Like it or not, Thais will judge you based on your appearance…..and their first impression is often their lasting one. Now if you are simply a visitor to these jasmine-scented shores, you might not care less what anyone thinks of you, Thais or Farangs. Well, I’m not your mother, so it’s not really my place to tell you what to do. I suspect that many (too many) Farangs will do as they damned well please anyway, and resent some “goody two shoes” like Old Sawadee telling them to smarten up…or at least not be a flagrant embarrassment to their homeland. I think every guide book on the planet advised tourists to dress appropriately when visiting a Buddhist temple, and yet plenty show up with way too much skin on display.
If you actually live here in Thailand, you probably have found that people often will show you more respect if you look reasonably presentable. I am constantly amazed whenever I’m at Chiang Mai Immigration, to see men and women saunter in wearing the most hiddously inappropriate clothing (and filthy to boot!) walk up to the counter, and expect to be treated well. When you walk into the “lion’s den” of Thai officialdom in a flagrantly disrespectful manner, you are just begging for a serious “attitude adjustment”…….and believe me, the folks in uniform there are more than ready to hand one out!
Any foreigners working in Thailand know how important it is to dress professionally. For most of my working life I’ve had to wear a dress shirt and tie. Luckily, I brought a closet full of them when we moved here, so it was no big deal to find something to wear to work. I’ve also never had to wonder what shirt to put on in the morning because each day of the week has a specific color associated with it. Many of you reading this already know which day has which color, but for the sake of anyone not familiar with the system here is a chart of the weekly colors.
While these colors are not mandatory by any means, on any given Tuesday, you will see an enormous number of people wearing pink shirts. Most of the time, you’ll see me wearing a pink shirt on Tuesdays…….which is fine with me. I happen to like pink. In fact I like just about every shade of every color. My home is a testimony to the variety of paint chips that TOA has in their spinner racks. One bedroom of our house is painted deep lavender. Another is brilliant raspberry. The “library” is dark crimson. The “office” is sunflower yellow. The kitchen is two-toned, with pumpkin orange walls and yellow ceiling. My home is probably not the ideal place to be if you are recovering from a hangover! The only colors you won’t find there are black and white. I’ve lived in too many white-walled houses in the past, and apparently I am woefully “unsophisticated” to appreciate the color black….at least when it comes to home decorating.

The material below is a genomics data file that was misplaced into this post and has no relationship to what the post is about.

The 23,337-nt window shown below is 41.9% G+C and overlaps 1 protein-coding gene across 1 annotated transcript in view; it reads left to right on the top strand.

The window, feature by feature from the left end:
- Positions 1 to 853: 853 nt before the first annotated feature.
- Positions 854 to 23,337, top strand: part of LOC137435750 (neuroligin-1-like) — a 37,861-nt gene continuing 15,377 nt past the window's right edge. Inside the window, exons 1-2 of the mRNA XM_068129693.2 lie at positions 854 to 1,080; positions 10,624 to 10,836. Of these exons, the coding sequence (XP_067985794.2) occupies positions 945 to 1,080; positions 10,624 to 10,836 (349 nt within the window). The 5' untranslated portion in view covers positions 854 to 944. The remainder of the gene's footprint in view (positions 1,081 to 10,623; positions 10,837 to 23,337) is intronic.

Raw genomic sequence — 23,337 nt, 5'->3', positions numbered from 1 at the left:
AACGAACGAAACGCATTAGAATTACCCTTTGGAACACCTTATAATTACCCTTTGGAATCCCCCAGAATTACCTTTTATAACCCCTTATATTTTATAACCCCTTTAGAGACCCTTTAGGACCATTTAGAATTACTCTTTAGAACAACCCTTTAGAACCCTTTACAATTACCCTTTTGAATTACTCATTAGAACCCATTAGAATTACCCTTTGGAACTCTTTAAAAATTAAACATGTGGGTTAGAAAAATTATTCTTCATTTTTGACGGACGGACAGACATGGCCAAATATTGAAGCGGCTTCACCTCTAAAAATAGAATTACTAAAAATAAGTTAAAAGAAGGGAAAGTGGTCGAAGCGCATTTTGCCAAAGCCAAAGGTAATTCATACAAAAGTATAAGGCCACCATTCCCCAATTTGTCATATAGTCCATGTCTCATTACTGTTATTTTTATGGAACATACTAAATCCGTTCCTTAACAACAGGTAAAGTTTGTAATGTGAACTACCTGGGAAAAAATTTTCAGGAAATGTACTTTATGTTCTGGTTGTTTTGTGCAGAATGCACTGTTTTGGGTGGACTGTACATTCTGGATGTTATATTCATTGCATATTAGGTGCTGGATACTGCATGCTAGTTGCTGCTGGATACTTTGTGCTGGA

I’m not totally indifferent to black. Hell, it’s not that my head can’t be turned by a lovely young woman wearing a little (very little) black dress….especially if the woman in question is a Thai knockout with shapes legs that go all the way to an even shapelier derriere. I guarantee you that while not staring like an orangutan in heat; she will have my undivided, if somewhat more subtle attention. I would also be a liar if I said that the sight of long silky black hair on such a woman wouldn’t get my aging ticker going pit-a-pat…..even more so if she were wearing nothing more than a few trifles of black negligee. Oh yes, under the right circumstances, black is indeed beautiful.
Somehow though, other than socks and a few tee-shirts, I’ve never seemed to but much in the way of black. This has put at a bit of a loss at school, because recently we were told to dress in black and white for the next two weeks. Why? Some member of the royal family, some cousin I was told, just passed away, and “we” are in mourning. By “we”, I’m referring to the people of Thailand. More specifically I’m referring to the Thai bureaucracy, both private and governmental. I seriously doubt that more than a few people are in fact actually grieving, but in a culture where avoiding the loss of face is paramount, no one is likely to seem as though they are ready to dance a little jig…….at least not for the required two weeks of mourning. If you just happening to be visiting Thailand right now, it just seems that half the men you see on the street look as though they are applying for a position as a waiter at an Italian restaurant and half the women are about to enter a nunnery.